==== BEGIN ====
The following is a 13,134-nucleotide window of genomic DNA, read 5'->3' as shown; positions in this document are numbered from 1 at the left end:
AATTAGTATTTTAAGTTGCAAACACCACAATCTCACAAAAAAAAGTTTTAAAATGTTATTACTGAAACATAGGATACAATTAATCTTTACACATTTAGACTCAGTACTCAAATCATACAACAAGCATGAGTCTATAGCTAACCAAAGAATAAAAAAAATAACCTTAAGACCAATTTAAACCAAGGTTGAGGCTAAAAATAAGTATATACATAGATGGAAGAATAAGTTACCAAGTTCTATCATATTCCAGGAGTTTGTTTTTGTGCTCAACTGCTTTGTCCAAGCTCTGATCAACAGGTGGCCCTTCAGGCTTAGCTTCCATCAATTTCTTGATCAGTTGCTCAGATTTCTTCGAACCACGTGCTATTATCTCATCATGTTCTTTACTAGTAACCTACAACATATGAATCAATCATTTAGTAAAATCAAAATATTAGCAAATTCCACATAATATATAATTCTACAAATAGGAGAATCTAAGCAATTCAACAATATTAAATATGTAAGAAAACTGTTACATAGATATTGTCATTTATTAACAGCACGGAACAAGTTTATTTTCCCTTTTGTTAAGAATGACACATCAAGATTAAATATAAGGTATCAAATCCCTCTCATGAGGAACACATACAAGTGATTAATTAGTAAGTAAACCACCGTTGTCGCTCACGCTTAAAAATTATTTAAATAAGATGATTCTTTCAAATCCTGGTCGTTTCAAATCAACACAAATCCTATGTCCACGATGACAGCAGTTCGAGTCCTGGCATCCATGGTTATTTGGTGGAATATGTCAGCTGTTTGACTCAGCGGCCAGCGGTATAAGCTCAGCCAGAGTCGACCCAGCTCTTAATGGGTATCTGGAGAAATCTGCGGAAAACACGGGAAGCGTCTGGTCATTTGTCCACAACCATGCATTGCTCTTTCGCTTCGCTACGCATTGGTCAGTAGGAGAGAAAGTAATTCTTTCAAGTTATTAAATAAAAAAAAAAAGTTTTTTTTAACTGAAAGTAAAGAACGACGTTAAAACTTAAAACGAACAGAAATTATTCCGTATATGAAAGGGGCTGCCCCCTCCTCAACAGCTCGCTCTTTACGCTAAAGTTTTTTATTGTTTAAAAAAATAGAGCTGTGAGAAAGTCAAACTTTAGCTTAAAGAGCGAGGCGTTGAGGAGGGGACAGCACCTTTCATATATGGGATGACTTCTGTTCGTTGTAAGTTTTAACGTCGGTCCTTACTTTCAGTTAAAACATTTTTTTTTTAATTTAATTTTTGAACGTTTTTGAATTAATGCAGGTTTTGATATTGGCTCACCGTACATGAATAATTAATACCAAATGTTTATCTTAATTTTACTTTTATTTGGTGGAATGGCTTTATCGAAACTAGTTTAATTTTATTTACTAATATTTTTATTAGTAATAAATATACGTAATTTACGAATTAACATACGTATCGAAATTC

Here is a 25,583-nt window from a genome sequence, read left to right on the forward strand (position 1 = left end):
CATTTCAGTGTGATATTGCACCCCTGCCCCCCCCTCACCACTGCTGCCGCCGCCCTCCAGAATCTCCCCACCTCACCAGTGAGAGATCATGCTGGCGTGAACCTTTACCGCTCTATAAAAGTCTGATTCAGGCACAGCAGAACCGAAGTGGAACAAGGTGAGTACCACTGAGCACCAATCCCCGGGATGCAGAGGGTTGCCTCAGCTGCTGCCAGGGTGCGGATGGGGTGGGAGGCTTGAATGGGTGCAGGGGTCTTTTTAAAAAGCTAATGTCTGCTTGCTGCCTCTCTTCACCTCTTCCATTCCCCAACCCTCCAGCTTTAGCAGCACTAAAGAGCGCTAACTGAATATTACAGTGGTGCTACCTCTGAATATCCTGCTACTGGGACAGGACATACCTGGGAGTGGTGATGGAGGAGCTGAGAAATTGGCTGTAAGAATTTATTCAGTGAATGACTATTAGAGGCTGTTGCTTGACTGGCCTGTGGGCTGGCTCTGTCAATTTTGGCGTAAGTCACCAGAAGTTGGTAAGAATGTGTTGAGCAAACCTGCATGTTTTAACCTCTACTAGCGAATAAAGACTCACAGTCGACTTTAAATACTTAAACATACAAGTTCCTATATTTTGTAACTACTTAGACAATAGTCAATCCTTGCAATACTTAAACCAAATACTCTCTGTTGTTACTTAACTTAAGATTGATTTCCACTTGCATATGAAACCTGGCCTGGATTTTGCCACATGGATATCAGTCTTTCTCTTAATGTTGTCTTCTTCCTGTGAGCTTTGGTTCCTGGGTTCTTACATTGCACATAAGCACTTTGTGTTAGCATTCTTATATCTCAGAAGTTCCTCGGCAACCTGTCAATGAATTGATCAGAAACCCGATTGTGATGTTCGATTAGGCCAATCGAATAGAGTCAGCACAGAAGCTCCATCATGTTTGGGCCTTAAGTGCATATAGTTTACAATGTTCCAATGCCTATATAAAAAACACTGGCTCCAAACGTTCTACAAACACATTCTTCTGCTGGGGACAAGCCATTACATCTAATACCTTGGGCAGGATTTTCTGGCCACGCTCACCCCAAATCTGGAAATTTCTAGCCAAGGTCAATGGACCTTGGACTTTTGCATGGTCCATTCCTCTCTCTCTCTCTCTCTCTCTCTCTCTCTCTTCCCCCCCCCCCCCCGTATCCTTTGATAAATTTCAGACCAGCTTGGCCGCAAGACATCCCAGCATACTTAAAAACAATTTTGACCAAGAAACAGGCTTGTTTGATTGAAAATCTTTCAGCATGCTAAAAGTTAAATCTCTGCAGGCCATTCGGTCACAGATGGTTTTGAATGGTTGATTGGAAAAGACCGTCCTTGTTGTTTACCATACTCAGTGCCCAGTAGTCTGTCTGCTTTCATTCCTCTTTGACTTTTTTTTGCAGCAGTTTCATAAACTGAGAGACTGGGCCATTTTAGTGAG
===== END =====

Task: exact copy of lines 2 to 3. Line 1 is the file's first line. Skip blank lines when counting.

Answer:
AATTAGTATTTTAAGTTGCAAACACCACAATCTCACAAAAAAAAGTTTTAAAATGTTATTACTGAAACATAGGATACAATTAATCTTTACACATTTAGACTCAGTACTCAAATCATACAACAAGCATGAGTCTATAGCTAACCAAAGAATAAAAAAAATAACCTTAAGACCAATTTAAACCAAGGTTGAGGCTAAAAATAAGTATATACATAGATGGAAGAATAAGTTACCAAGTTCTATCATATTCCAGGAGTTTGTTTTTGTGCTCAACTGCTTTGTCCAAGCTCTGATCAACAGGTGGCCCTTCAGGCTTAGCTTCCATCAATTTCTTGATCAGTTGCTCAGATTTCTTCGAACCACGTGCTATTATCTCATCATGTTCTTTACTAGTAACCTACAACATATGAATCAATCATTTAGTAAAATCAAAATATTAGCAAATTCCACATAATATATAATTCTACAAATAGGAGAATCTAAGCAATTCAACAATATTAAATATGTAAGAAAACTGTTACATAGATATTGTCATTTATTAACAGCACGGAACAAGTTTATTTTCCCTTTTGTTAAGAATGACACATCAAGATTAAATATAAGGTATCAAATCCCTCTCATGAGGAACACATACAAGTGATTAATTAGTAAGTAAACCACCGTTGTCGCTCACGCTTAAAAATTATTTAAATAAGATGATTCTTTCAAATCCTGGTCGTTTCAAATCAACACAAATCCTATGTCCACGATGACAGCAGTTCGAGTCCTGGCATCCATGGTTATTTGGTGGAATATGTCAGCTGTTTGACTCAGCGGCCAGCGGTATAAGCTCAGCCAGAGTCGACCCAGCTCTTAATGGGTATCTGGAGAAATCTGCGGAAAACACGGGAAGCGTCTGGTCATTTGTCCACAACCATGCATTGCTCTTTCGCTTCGCTACGCATTGGTCAGTAGGAGAGAAAGTAATTCTTTCAAGTTATTAAATAAAAAAAAAAAGTTTTTTTTAACTGAAAGTAAAGAACGACGTTAAAACTTAAAACGAACAGAAATTATTCCGTATATGAAAGGGGCTGCCCCCTCCTCAACAGCTCGCTCTTTACGCTAAAGTTTTTTATTGTTTAAAAAAATAGAGCTGTGAGAAAGTCAAACTTTAGCTTAAAGAGCGAGGCGTTGAGGAGGGGACAGCACCTTTCATATATGGGATGACTTCTGTTCGTTGTAAGTTTTAACGTCGGTCCTTACTTTCAGTTAAAACATTTTTTTTTTAATTTAATTTTTGAACGTTTTTGAATTAATGCAGGTTTTGATATTGGCTCACCGTACATGAATAATTAATACCAAATGTTTATCTTAATTTTACTTTTATTTGGTGGAATGGCTTTATCGAAACTAGTTTAATTTTATTTACTAATATTTTTATTAGTAATAAATATACGTAATTTACGAATTAACATACGTATCGAAATTC

Here is a 25,583-nt window from a genome sequence, read left to right on the forward strand (position 1 = left end):